It can be pretty daunting trying to figure out how much to spend on a law firm website these days. There are companies charging tens of thousands of dollars and promising the moon, and there’s always your cousin’s friend from college who would do it for a case of beer and a bucket of chicken.
Sometimes it helps to just set some expectations. Your mileage may vary according to your goals, your geographic region etc, but here are some ballpark figures that will give you a good sense for what you should get for your dollar, and help you figure out just how much you can afford to spend.
So let’s kick this off at the bottom.
Less than $500
The old adage goes, you get what you pay for. This bucket usually contains either family friend discounts, students doing the work, or your run of the mill website builder like GoDaddy or Wix.
If your goal is just to have a site that you can point people to, and don’t intend to do online marketing, blogging, lead collection etc, this might be the way to go. Be careful here though. A lot of times the website builders are loss-leaders for the business. For example, GoDaddy makes the website builder cheap to get you to do your web, email and domain hosting with them, which often ends up being a more expensive and lower quality offering than going out and getting decent options separately.
$500 – $1500
This is a tough range. It’s tough because it’s likely that you could find someone to do the work for the price, but it’s going to be very difficult to judge the quality beforehand. A developer that’s worth their salt will be able to charge A LOT more than this, so here, you’re typically dealing with local developers that might not be around very long. You want someone that will be around 2 or 3 years from now and who can answer an email at the drop of a hat if there’s a problem. Now, if you’re willing to take a bit of the management tasks on, you could probably find a very talented international developer on oDesk that could do a great job for this price.
$1500 – $5000
This is what I would consider the sweet spot for most solos. In this range you can get a good developer to do a basic site that’ll cover the bases for most of you.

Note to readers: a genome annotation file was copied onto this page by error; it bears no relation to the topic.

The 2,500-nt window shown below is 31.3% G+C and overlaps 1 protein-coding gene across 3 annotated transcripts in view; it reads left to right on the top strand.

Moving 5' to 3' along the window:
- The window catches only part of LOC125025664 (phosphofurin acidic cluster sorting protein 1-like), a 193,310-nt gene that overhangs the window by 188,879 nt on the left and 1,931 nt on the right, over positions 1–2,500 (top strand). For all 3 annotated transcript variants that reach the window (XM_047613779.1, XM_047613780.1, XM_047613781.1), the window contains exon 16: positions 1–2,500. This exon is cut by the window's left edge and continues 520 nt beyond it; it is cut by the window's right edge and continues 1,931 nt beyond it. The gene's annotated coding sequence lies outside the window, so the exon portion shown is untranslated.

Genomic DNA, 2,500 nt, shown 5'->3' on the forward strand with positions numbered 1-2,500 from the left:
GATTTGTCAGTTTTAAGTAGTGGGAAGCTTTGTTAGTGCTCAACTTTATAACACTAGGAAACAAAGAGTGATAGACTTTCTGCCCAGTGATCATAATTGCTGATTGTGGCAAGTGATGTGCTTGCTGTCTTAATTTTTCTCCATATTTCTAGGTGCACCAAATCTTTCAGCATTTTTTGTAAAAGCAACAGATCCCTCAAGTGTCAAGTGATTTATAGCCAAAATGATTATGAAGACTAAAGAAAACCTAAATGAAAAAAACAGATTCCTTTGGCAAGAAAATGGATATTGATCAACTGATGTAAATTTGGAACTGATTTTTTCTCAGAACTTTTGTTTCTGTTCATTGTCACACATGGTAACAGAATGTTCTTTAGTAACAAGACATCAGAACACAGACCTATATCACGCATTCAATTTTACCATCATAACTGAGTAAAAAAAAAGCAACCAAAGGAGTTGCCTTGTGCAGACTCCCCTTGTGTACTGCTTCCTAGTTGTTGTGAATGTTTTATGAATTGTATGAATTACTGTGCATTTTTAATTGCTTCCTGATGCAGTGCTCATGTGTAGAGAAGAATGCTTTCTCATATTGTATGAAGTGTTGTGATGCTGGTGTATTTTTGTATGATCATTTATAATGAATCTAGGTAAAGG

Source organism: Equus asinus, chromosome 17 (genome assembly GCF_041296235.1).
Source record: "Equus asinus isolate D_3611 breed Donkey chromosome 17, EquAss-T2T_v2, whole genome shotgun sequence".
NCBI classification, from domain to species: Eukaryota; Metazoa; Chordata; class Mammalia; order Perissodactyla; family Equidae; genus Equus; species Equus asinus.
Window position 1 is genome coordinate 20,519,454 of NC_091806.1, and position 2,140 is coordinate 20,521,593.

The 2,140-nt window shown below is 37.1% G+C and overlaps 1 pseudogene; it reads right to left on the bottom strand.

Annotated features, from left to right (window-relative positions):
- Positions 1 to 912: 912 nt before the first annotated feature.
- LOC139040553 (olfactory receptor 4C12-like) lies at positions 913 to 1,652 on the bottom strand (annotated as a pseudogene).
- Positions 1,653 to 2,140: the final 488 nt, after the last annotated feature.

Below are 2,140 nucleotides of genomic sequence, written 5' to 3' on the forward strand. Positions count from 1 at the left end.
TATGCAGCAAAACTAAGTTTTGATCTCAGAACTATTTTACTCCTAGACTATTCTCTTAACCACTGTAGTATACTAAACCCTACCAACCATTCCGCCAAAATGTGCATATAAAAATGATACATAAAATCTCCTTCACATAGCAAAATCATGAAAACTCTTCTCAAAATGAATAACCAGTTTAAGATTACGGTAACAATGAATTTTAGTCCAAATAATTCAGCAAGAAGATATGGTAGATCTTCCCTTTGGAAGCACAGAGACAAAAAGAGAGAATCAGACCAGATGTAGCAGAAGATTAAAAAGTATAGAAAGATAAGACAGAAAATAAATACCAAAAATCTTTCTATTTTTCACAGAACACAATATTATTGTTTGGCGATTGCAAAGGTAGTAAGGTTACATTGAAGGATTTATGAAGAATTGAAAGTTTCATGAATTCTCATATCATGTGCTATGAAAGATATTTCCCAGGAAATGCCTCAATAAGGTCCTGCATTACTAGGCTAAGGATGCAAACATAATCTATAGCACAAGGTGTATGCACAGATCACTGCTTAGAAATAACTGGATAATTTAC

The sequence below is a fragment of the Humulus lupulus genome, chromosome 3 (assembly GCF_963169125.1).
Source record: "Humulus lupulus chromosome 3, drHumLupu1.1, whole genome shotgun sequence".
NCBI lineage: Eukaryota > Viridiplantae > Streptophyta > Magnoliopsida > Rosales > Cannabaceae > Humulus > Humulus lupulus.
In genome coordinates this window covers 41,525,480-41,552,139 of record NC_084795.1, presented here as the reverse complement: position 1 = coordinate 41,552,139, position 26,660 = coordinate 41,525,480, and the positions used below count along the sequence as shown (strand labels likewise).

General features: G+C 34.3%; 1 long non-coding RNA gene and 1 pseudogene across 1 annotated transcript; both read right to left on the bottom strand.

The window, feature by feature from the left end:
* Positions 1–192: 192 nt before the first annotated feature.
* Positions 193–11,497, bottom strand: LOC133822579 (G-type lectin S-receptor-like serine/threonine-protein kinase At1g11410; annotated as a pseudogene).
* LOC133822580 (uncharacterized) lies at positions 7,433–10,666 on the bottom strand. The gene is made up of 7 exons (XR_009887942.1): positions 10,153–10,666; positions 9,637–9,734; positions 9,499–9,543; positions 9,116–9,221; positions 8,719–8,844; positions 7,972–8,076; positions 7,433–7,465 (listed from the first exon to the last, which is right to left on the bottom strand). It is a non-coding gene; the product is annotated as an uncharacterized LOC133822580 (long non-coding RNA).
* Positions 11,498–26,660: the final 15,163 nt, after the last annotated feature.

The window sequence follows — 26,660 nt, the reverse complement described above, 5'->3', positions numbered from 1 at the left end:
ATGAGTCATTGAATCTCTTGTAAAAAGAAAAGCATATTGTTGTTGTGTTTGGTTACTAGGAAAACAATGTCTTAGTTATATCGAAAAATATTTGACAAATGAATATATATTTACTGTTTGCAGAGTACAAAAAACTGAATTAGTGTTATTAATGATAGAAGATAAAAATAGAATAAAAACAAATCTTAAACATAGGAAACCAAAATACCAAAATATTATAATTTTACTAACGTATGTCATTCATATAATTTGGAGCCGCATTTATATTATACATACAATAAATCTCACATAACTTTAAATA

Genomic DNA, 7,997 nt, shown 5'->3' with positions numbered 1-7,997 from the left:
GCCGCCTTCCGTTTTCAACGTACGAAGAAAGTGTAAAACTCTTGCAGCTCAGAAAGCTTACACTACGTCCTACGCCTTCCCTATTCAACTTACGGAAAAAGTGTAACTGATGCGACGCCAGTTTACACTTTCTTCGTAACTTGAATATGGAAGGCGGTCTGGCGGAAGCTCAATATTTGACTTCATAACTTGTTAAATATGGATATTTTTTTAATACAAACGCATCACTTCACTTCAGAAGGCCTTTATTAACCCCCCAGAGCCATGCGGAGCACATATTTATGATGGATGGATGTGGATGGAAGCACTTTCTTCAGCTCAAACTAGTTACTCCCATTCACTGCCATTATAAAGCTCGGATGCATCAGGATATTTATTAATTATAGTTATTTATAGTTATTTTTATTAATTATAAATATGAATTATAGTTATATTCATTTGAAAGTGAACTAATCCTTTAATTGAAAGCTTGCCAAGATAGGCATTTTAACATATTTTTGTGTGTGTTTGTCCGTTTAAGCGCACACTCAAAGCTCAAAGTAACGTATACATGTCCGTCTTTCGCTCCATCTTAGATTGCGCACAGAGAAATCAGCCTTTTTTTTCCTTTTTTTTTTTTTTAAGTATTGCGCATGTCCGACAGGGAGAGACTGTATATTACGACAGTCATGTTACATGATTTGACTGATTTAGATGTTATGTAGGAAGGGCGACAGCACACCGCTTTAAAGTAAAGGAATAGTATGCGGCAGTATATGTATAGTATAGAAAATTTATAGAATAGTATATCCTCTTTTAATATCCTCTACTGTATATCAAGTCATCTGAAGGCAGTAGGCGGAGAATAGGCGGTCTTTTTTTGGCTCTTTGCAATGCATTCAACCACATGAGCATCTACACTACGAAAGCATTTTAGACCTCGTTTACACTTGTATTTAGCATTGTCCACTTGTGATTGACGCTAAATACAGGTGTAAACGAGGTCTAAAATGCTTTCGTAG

When I say “cover the bases” I mean:
- Uses a nice responsive theme (looks great on mobile devices)
- Uses a Content Management System like WordPress or Drupal. Avoid hard-coded sites as you’ll need to contact your developer any time you need a change.
- Has a BUILT-IN blog (I saw a recent post that suggested attorneys should have a separately branded blog. That is such terrible advice that I would consider it dangerous.)
- Uses best-practices like semantic markup to make your site more easily parseable by search engines.
- Basic setup with Google (Google Analytics, Google Authorship)
- Can offer limited tech support for the foreseeable future.
- A classic looking, basic typographic logo if you don’t have one yet.
- Redirects from your existing site if you have one. Basically, make sure that anyone linking to your existing site ends up on a relevant page on your new site. Without this, any SEO clout you’ve built up will disappear.
- And the ability to walk you through how to do basic edits (like writing blog posts) yourself.
What you likely won’t get at this price point:
- Custom photography
- Custom graphic design (the theme you use will be the “web designer”)
- Custom copy
- Comprehensive branding
Once you go over $5k, the sky really is the limit. You could get a custom graphic designer to do a completely custom design just for you. You could get a marketing consultant to do your bidding. Really, at this price range, it’ll be really confusing because it’ll likely be a much larger to-do. There might be an law firm SEO consultant or an AdWords consultant. All of these things can be positives, but it’s easy to get overwhelmed and there’s a lot of sharks at that price point that’ll promise you the world and never deliver. If you’re spending that kind of money, make sure you get references and demand quantifiable proof that the investment was worth it. If they’re good, it’ll be more than evident.
Whatever you decide make sure the following:
Make sure that your domain name is registered under an account you can access yourself and that it’s registered TO YOU. As I mentioned, I really like DNSimple for this. They’re great people and they make managing domains really simple without some of the spammier upsell practices of companies like GoDaddy. Also, don’t let your developer own this account. If he’s out of business in 2 years, you’ll have a really hard time getting control of your domain (if you can at all).
Be wary of SEO sharks that mention link-building or keyword density when pitching SEO services. SEO is almost entirely based on writing good content that answers questions that people want answered. There is very little left that can “game” the system. Anyone that tells you they can get to the first page of Google for something like “DUI attorney Nashville, TN” and doesn’t immediately follow it up with a year-long content strategy is selling you a bag of goods.
Make sure you understand the ins and outs of your Content Management System before you sign off on the project. If you’re not completely comfortable with the process of updating your practice area pages or writing a blog post, you never will, and that’s the quickest way to make your investment depreciate like an abandoned house.
When in doubt, feel free to ask for help. I see all of the shady stuff targeting my wife’s practice and I want to scream, so I’m happy to share unbiased advice.
I hope that clears up some of the confusion in the space. If you have any questions, feel free to let me know and I’ll do my best to answer them…